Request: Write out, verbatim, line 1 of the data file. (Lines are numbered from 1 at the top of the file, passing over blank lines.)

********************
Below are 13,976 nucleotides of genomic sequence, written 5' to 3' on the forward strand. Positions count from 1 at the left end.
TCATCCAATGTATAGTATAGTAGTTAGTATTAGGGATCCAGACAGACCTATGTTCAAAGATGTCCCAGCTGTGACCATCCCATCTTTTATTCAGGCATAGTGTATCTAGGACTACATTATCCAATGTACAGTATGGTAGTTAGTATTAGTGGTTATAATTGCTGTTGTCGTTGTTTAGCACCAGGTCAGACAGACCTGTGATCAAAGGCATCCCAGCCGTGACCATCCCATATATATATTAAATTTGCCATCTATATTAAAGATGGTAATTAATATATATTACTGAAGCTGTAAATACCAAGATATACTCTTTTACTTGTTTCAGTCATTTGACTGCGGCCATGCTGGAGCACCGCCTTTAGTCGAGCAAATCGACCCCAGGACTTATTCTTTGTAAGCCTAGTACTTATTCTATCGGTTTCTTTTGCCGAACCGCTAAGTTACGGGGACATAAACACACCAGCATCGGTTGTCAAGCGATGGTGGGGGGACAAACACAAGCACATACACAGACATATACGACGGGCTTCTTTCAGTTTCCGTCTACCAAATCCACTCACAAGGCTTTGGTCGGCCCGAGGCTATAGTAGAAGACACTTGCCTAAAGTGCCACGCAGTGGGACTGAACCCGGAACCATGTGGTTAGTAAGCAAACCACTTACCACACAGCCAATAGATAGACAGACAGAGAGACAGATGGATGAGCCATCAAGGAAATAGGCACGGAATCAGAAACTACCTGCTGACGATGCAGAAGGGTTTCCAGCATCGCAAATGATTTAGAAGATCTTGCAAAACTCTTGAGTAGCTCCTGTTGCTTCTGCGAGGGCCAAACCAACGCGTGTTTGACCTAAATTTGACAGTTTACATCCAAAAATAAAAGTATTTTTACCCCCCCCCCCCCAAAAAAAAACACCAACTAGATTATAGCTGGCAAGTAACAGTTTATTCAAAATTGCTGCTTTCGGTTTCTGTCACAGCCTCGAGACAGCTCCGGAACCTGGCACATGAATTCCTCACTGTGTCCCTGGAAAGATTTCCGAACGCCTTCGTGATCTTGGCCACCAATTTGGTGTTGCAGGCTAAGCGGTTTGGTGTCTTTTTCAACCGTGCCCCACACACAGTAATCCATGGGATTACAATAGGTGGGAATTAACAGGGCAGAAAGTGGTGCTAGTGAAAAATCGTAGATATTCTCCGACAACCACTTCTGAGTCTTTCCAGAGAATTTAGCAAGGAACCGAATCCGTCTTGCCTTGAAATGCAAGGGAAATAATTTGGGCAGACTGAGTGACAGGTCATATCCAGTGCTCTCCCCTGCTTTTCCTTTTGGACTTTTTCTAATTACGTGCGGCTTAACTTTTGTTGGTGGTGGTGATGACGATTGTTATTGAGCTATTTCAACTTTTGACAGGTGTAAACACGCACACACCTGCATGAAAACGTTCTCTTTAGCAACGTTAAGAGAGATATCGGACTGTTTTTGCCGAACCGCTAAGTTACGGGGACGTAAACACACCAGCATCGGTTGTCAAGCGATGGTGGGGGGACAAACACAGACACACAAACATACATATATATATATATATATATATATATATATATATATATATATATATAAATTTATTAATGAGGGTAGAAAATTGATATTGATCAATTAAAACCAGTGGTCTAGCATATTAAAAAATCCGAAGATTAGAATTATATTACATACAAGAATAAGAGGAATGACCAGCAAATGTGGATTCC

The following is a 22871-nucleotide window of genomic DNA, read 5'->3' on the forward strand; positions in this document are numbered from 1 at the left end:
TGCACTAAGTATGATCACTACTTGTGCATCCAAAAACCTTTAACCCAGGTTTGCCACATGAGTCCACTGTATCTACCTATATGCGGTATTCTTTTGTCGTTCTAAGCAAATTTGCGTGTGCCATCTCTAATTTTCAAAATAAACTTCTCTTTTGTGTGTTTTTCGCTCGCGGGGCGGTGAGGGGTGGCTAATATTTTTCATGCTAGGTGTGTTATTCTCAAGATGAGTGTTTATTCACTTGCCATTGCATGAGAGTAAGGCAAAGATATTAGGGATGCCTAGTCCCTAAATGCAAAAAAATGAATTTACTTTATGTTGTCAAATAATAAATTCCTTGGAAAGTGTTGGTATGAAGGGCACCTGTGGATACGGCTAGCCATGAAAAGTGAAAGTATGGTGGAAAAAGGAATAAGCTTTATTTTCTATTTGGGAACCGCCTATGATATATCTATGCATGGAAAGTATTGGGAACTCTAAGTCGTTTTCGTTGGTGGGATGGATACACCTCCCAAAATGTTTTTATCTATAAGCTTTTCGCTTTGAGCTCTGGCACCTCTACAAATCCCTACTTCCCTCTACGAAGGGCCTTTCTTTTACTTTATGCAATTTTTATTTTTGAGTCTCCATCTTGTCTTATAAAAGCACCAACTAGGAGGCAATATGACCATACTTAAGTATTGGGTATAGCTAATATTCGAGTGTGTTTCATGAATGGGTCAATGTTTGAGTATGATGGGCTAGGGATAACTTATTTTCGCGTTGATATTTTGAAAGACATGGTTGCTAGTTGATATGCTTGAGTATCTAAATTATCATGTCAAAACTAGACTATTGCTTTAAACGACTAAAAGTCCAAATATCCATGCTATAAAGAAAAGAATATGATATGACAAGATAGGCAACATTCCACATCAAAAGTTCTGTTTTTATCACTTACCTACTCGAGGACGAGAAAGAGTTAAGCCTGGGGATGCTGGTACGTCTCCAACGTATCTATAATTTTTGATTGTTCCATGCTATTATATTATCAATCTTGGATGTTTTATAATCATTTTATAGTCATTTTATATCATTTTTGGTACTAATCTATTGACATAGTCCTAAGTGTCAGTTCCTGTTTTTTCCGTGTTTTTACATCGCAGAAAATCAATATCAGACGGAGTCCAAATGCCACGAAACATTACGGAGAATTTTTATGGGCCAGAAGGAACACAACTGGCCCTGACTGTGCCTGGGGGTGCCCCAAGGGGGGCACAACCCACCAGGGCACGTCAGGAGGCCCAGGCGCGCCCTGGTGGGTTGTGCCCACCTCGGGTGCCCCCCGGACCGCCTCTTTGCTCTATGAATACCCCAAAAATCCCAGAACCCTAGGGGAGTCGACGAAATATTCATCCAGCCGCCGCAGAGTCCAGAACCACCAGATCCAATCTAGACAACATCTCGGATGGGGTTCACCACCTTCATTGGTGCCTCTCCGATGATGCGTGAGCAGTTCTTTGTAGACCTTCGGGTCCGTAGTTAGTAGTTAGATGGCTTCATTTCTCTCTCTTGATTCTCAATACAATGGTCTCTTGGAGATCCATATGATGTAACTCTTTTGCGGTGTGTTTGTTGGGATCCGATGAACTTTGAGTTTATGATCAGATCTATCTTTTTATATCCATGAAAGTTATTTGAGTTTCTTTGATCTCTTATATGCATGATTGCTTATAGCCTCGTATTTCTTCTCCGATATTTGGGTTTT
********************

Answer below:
Below are 13,976 nucleotides of genomic sequence, written 5' to 3' on the forward strand. Positions count from 1 at the left end.